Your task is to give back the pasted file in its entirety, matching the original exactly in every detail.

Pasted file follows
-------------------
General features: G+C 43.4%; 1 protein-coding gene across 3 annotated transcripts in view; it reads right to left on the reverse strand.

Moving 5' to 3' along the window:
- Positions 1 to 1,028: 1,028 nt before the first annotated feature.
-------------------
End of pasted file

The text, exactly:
General features: G+C 43.4%; 1 protein-coding gene across 3 annotated transcripts in view; it reads right to left on the reverse strand.

Moving 5' to 3' along the window:
- Positions 1 to 1,028: 1,028 nt before the first annotated feature.